Test: In the above graph the isoquants of a CES- production function are
shown. The output quantity was normalized to have the isoquants always pass
through the point x=5, y=5 to visualize the change in substitution elasticity.
Thus, all points on the graph indicate factor combinations that provide the same
output quantity. So you can see, to what extent you can replace the use of
and vice versa (substitution).
The degree of substitutability can be measured in two different ways. The marginal rate of technical substitution (MRTS) indicates how many units of must be used to replace one unit of . The MRTS thus represents the slope of the isoquant. In most cases (exception: linear production function and Leontief- production function) the MRTS is decreasing in , i.e. if already much of is used in relation to an additional unit of increases the output only a little, while reducing the use of by one unit decreases the output relatively much.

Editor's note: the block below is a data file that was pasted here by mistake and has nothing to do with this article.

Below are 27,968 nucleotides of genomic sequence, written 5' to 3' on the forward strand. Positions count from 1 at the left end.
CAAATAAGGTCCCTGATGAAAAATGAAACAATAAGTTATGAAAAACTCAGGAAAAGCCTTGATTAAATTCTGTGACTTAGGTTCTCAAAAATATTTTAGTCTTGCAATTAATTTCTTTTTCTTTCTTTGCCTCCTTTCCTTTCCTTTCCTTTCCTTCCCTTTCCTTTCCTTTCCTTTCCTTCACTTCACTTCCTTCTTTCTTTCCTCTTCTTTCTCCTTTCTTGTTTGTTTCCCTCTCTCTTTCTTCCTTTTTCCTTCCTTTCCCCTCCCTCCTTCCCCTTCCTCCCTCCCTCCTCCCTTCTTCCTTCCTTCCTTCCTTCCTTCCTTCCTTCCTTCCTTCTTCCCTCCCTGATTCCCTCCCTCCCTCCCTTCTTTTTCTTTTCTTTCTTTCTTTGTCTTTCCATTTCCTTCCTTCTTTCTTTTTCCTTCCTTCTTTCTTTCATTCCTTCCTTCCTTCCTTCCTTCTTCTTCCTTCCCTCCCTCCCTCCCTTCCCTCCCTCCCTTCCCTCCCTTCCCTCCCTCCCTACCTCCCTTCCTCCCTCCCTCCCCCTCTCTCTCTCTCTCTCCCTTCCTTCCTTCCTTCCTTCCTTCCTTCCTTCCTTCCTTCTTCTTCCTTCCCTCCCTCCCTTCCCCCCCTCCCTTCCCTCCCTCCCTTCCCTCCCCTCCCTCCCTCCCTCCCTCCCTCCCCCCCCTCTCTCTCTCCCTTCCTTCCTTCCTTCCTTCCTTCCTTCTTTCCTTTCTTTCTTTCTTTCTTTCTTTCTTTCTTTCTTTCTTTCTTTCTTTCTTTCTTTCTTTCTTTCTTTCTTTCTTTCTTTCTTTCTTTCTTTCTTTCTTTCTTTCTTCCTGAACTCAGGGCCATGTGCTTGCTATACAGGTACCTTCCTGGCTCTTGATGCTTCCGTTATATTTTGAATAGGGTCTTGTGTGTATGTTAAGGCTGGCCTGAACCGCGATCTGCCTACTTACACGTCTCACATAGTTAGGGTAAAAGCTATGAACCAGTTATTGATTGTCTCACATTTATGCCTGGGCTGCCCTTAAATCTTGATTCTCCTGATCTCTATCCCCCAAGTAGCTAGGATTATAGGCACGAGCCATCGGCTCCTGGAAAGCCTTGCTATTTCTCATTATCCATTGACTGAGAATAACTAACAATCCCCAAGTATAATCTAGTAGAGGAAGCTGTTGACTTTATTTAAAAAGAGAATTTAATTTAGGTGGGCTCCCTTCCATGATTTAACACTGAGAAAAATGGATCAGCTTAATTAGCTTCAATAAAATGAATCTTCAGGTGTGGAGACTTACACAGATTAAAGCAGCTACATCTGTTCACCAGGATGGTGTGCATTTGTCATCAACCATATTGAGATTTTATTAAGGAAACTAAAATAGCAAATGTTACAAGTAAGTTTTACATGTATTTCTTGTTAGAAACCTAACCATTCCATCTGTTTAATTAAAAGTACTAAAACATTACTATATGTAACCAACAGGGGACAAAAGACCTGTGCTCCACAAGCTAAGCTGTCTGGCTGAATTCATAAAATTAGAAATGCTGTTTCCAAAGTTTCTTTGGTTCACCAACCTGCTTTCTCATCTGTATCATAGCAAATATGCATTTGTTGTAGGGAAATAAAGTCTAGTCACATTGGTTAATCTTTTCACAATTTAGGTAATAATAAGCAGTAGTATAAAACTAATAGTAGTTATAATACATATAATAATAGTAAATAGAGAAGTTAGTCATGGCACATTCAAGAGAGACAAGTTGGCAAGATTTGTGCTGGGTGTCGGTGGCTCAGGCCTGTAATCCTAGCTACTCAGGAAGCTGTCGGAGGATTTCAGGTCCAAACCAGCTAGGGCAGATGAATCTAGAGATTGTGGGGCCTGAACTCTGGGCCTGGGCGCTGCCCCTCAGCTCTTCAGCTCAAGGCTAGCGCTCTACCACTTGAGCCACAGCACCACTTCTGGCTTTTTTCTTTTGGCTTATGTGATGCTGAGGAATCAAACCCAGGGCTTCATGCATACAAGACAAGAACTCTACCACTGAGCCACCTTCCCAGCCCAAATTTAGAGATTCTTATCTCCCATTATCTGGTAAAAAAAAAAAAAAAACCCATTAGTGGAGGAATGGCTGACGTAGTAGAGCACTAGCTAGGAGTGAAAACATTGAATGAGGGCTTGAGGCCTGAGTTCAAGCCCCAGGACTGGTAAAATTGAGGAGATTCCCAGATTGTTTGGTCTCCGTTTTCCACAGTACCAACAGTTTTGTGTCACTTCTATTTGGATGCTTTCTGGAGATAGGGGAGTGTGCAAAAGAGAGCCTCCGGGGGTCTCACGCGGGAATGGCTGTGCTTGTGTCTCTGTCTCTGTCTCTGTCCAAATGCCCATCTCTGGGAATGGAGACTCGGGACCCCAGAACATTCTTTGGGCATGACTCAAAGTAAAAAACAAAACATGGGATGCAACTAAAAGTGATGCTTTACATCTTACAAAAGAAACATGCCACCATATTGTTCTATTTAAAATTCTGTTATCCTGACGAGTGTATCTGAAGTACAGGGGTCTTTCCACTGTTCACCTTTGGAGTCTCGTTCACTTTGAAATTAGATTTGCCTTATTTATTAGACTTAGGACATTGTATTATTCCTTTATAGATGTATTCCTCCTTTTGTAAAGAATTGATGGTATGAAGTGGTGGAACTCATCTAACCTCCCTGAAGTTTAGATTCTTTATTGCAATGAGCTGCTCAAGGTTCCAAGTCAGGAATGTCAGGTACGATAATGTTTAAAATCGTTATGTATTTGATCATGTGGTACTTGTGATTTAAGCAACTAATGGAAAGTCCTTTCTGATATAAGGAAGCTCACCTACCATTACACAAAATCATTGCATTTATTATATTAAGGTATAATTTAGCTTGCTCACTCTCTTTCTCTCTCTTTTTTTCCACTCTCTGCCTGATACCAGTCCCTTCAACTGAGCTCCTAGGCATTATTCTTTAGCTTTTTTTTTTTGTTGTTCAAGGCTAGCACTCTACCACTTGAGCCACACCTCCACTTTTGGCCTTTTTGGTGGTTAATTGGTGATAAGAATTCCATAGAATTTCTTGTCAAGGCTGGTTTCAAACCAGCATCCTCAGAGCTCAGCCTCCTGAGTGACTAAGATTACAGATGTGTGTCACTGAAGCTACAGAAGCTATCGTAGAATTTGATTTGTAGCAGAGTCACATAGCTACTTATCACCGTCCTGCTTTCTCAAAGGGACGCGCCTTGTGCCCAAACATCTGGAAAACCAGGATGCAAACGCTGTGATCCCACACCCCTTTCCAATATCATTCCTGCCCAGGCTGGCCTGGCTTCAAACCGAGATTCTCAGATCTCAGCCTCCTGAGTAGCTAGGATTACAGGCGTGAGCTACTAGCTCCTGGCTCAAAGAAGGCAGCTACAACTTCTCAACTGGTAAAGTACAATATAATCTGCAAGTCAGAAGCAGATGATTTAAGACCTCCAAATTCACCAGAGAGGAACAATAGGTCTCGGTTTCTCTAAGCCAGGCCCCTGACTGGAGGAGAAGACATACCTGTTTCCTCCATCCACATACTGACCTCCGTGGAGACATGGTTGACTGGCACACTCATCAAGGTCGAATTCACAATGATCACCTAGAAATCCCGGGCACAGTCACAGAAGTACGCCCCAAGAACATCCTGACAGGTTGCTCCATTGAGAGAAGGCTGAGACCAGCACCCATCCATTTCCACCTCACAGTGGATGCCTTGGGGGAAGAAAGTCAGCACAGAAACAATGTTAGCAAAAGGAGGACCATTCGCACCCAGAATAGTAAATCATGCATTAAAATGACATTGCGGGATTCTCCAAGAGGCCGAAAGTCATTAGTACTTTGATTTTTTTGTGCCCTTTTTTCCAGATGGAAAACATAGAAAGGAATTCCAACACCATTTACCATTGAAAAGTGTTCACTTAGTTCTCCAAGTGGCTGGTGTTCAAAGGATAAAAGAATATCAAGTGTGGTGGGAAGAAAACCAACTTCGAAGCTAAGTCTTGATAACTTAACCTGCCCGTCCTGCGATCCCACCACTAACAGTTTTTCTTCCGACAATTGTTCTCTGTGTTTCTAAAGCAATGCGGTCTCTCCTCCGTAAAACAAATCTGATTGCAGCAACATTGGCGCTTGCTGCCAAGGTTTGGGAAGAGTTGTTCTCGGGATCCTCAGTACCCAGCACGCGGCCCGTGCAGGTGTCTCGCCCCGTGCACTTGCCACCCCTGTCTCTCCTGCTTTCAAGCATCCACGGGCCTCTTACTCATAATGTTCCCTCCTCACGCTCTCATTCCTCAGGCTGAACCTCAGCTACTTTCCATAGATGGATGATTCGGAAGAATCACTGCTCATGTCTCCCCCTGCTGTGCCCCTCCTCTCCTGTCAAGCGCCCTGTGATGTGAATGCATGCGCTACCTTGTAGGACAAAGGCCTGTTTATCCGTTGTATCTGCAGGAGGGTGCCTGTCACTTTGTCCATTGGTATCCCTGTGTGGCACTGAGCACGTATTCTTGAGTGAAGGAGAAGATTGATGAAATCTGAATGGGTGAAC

Alternatively, the substitutability can be measured via the substitution elasticity of the production function. The elasticity of the relative factor input is a function of the relative marginal products and can be interpreted as the curvature of the isoquant.
The CES- production function shown here has a constant elasticity of substitution. This property is advantageous in many economic applications. Here, we illustrate the function
where the elasticity of substitution is
the type of utility function can be changed from Leontief to Cobb-Douglas to
perfect substitution (linear utility) function.
|Type of production function||substitutability||comments|
| ||linear||complete substitution|| constant MRTS
production possible with only one factor
|production possible with only one factor|
| ||Cobb Douglas||partial substitutability||both factors necessary for production|
| ||Leontief||no substitution|| MRTS=0 or
Example: right and left shoes